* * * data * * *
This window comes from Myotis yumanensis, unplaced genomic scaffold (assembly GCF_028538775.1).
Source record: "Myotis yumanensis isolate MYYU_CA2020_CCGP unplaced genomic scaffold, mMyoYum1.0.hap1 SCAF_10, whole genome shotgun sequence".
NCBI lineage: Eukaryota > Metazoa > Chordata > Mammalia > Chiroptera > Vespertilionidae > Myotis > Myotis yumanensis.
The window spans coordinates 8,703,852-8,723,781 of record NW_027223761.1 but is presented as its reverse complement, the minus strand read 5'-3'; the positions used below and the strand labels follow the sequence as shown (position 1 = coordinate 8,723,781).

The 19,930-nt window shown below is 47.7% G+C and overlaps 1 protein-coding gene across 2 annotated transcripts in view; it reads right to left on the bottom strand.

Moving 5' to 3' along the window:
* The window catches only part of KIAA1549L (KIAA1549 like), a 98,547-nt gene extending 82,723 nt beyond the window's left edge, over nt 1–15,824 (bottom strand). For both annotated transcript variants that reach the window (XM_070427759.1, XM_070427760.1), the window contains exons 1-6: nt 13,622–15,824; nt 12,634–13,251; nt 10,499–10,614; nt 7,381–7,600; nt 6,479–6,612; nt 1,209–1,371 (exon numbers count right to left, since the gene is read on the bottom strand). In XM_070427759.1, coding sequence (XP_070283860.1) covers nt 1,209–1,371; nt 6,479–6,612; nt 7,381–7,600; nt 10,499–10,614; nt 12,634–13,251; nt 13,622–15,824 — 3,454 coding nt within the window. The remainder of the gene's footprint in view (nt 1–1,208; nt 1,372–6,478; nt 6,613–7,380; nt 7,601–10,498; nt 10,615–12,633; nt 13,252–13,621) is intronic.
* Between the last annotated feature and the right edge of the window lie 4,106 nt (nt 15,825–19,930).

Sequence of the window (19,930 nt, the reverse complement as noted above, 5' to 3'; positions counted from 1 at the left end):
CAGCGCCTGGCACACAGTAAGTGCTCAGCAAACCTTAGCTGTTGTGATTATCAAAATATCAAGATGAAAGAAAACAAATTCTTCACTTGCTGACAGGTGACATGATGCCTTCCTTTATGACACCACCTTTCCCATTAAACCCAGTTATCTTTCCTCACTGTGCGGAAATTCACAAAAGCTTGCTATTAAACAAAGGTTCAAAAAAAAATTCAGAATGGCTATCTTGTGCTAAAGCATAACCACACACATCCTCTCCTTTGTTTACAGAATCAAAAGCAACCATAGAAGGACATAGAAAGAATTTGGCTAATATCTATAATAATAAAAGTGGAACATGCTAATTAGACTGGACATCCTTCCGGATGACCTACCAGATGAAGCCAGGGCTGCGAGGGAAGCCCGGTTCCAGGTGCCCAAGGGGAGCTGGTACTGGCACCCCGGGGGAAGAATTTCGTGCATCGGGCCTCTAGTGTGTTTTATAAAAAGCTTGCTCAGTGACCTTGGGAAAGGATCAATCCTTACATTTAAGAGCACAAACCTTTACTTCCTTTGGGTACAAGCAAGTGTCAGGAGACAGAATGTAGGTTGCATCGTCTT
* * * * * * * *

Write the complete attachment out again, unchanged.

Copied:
This window comes from Myotis yumanensis, unplaced genomic scaffold (assembly GCF_028538775.1).
Source record: "Myotis yumanensis isolate MYYU_CA2020_CCGP unplaced genomic scaffold, mMyoYum1.0.hap1 SCAF_10, whole genome shotgun sequence".
NCBI lineage: Eukaryota > Metazoa > Chordata > Mammalia > Chiroptera > Vespertilionidae > Myotis > Myotis yumanensis.
The window spans coordinates 8,703,852-8,723,781 of record NW_027223761.1 but is presented as its reverse complement, the minus strand read 5'-3'; the positions used below and the strand labels follow the sequence as shown (position 1 = coordinate 8,723,781).

The 19,930-nt window shown below is 47.7% G+C and overlaps 1 protein-coding gene across 2 annotated transcripts in view; it reads right to left on the bottom strand.

Moving 5' to 3' along the window:
* The window catches only part of KIAA1549L (KIAA1549 like), a 98,547-nt gene extending 82,723 nt beyond the window's left edge, over nt 1–15,824 (bottom strand). For both annotated transcript variants that reach the window (XM_070427759.1, XM_070427760.1), the window contains exons 1-6: nt 13,622–15,824; nt 12,634–13,251; nt 10,499–10,614; nt 7,381–7,600; nt 6,479–6,612; nt 1,209–1,371 (exon numbers count right to left, since the gene is read on the bottom strand). In XM_070427759.1, coding sequence (XP_070283860.1) covers nt 1,209–1,371; nt 6,479–6,612; nt 7,381–7,600; nt 10,499–10,614; nt 12,634–13,251; nt 13,622–15,824 — 3,454 coding nt within the window. The remainder of the gene's footprint in view (nt 1–1,208; nt 1,372–6,478; nt 6,613–7,380; nt 7,601–10,498; nt 10,615–12,633; nt 13,252–13,621) is intronic.
* Between the last annotated feature and the right edge of the window lie 4,106 nt (nt 15,825–19,930).

Sequence of the window (19,930 nt, the reverse complement as noted above, 5' to 3'; positions counted from 1 at the left end):
CAGCGCCTGGCACACAGTAAGTGCTCAGCAAACCTTAGCTGTTGTGATTATCAAAATATCAAGATGAAAGAAAACAAATTCTTCACTTGCTGACAGGTGACATGATGCCTTCCTTTATGACACCACCTTTCCCATTAAACCCAGTTATCTTTCCTCACTGTGCGGAAATTCACAAAAGCTTGCTATTAAACAAAGGTTCAAAAAAAAATTCAGAATGGCTATCTTGTGCTAAAGCATAACCACACACATCCTCTCCTTTGTTTACAGAATCAAAAGCAACCATAGAAGGACATAGAAAGAATTTGGCTAATATCTATAATAATAAAAGTGGAACATGCTAATTAGACTGGACATCCTTCCGGATGACCTACCAGATGAAGCCAGGGCTGCGAGGGAAGCCCGGTTCCAGGTGCCCAAGGGGAGCTGGTACTGGCACCCCGGGGGAAGAATTTCGTGCATCGGGCCTCTAGTGTGTTTTATAAAAAGCTTGCTCAGTGACCTTGGGAAAGGATCAATCCTTACATTTAAGAGCACAAACCTTTACTTCCTTTGGGTACAAGCAAGTGTCAGGAGACAGAATGTAGGTTGCATCGTCTT